The primary purpose of prison should be rehabilitation. It is in all our interests that prisoners return to the community with the skills and attitudes that will enable them to stay out of prison in the future.
Even for those prisoners serving long-term or life sentences, there is a case for rehabilitation. Policies change, sentences may be commuted or reviewed, or pardons or amnesties granted. Life should not simply become ‘hopeless’, without any meaningful occupation or prospect for the future.
Successful rehabilitation and reintegration relies on a number of factors:
- the availability of educational and vocational programmes
- medical care to address underlying problems such as drug dependency and mental health issues
- the possibility of early conditional release or parole.
Rehabilitation should begin at the start of a sentence, not just a few weeks before release. It should not end at the prison door, but support should continue to be provided in the community. Former offenders need support to find their feet and address the challenges of returning back to society.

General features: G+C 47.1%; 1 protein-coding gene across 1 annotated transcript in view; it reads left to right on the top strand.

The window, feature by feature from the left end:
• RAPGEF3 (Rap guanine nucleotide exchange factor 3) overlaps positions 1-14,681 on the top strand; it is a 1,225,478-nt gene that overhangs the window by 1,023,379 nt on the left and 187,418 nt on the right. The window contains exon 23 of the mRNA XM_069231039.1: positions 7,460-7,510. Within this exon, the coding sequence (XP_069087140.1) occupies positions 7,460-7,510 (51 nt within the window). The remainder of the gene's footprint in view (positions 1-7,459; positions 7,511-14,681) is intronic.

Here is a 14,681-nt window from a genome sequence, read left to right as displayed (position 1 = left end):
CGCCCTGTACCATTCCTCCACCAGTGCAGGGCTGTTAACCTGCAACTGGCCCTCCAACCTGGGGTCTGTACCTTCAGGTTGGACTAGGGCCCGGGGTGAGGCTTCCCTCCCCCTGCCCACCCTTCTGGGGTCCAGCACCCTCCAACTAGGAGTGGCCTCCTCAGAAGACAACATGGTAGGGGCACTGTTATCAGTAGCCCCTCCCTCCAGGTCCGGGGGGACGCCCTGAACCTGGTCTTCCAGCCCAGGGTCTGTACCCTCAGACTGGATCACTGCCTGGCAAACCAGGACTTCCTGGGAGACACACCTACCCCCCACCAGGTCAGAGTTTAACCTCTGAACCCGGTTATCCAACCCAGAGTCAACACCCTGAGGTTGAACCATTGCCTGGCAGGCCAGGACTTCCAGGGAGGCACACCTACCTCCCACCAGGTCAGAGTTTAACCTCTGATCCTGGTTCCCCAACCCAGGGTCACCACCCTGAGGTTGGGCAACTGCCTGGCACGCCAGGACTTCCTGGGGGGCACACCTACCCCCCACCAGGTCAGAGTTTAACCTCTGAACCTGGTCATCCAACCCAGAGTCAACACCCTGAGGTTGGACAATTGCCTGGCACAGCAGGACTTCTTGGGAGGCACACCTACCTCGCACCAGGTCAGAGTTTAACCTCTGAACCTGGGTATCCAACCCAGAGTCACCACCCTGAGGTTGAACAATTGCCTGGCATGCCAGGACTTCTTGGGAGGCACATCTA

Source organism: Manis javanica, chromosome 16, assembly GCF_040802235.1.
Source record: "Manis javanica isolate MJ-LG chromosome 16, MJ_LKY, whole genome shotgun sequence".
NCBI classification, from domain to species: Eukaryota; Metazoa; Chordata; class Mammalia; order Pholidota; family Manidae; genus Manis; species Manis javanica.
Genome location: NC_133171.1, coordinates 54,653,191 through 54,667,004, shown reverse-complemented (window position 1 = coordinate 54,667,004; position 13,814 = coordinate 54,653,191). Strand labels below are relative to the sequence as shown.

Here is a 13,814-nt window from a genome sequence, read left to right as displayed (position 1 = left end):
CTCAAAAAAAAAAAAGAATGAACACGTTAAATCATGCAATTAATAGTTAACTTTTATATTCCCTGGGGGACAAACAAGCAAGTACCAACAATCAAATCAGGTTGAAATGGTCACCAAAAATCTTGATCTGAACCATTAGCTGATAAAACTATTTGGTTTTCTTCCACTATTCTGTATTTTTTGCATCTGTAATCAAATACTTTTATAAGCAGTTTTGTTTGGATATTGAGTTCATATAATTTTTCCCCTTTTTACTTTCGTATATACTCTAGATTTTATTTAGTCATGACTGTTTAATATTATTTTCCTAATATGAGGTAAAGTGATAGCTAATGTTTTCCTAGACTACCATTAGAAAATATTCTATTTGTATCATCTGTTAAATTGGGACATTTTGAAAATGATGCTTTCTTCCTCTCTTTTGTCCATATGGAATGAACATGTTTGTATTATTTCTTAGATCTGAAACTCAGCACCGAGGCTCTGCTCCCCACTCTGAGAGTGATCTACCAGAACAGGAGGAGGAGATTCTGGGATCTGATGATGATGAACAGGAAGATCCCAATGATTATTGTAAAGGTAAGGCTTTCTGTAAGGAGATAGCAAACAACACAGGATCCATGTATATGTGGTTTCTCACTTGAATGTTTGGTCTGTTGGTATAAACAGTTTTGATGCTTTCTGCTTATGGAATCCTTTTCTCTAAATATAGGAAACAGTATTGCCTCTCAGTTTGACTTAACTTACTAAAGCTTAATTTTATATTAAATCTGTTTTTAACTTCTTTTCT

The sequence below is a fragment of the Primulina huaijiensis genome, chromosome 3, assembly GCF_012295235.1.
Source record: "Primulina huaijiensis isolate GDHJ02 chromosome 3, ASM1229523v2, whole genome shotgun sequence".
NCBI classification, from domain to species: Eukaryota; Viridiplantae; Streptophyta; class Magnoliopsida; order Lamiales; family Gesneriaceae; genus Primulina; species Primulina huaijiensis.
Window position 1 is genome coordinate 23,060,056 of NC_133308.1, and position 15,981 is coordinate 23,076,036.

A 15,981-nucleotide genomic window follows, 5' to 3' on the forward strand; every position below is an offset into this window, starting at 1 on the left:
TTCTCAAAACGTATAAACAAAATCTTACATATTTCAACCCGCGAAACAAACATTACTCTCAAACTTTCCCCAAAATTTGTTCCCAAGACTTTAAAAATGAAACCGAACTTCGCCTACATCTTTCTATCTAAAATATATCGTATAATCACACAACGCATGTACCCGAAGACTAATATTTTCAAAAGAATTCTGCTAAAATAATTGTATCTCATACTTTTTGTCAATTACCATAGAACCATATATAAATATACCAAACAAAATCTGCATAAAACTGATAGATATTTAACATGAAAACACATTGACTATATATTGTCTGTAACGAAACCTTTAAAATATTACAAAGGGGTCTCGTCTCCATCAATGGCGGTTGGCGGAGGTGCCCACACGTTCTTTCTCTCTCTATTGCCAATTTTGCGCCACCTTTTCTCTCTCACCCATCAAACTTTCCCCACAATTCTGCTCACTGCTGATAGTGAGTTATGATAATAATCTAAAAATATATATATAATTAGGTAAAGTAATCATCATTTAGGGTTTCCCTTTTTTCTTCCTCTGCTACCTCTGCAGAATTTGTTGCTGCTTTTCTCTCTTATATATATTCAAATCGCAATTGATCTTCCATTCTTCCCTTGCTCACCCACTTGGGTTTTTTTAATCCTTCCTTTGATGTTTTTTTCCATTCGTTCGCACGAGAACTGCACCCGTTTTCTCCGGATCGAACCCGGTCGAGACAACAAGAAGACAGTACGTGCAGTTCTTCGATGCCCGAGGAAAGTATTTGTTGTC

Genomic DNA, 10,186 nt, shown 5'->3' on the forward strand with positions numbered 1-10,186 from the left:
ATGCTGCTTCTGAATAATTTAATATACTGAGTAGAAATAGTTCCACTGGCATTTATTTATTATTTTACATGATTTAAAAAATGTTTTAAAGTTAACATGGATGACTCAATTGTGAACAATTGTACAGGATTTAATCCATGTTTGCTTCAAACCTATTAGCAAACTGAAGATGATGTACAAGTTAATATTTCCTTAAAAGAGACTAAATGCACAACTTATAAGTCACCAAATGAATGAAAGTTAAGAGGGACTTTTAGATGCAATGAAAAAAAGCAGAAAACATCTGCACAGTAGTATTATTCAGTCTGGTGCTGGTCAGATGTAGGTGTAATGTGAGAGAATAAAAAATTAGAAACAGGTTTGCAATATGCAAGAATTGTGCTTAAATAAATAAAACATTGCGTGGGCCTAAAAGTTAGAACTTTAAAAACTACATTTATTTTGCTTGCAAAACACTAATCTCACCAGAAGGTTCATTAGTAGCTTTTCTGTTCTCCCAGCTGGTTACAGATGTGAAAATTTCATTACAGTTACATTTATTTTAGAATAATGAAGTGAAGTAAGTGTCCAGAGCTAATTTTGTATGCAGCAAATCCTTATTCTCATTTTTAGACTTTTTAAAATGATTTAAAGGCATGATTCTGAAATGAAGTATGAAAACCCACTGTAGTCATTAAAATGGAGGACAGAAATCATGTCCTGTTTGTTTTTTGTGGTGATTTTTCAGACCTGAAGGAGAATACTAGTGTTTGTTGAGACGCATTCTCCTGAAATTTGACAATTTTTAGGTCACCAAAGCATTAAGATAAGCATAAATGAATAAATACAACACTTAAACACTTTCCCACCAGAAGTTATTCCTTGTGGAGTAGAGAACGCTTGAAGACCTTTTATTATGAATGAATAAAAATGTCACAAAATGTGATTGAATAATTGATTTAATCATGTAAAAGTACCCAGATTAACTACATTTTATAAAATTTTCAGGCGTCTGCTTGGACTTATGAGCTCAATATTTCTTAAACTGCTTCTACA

There are many models of rehabilitation and reintegration around the world – from Africa’s prison farms to innovative post-release mentoring schemes. However, rehabilitation is a difficult task. Prisons are not well suited to the social reintegration of offenders, and imprisonment rarely addresses the root cause of offending. Isolation from society for long periods of time in a harmful and sometimes violent environment, together with the potential loss of employment, home and family, is more likely to have a desocialising effect than to promote law-abiding behaviour after release.
Prison overcrowding and inadequate resources also militate against successful rehabilitation and reintegration. Overcrowding strains resources and focuses the attention of prison management on controlling the prison population on a day-to-day basis rather than on investing in longer-term rehabilitation programmes. Limited resources mean that educational and vocational opportunities, as well as drug and alcohol treatment programmes, are few and far between. A lack of adequate staff training and punitive attitudes towards the management of prisoners also make rehabilitation difficult.
Certain groups of prisoners are particularly unlikely to receive support. In some countries prisoners serving short-term sentences are excluded from, or unable to participate in, vocational programmes or work. Women prisoners are usually at a particular disadvantage, as rehabilitation programmes are designed for the majority male prison population, or only provide gender-stereotyped activities like cooking or sewing.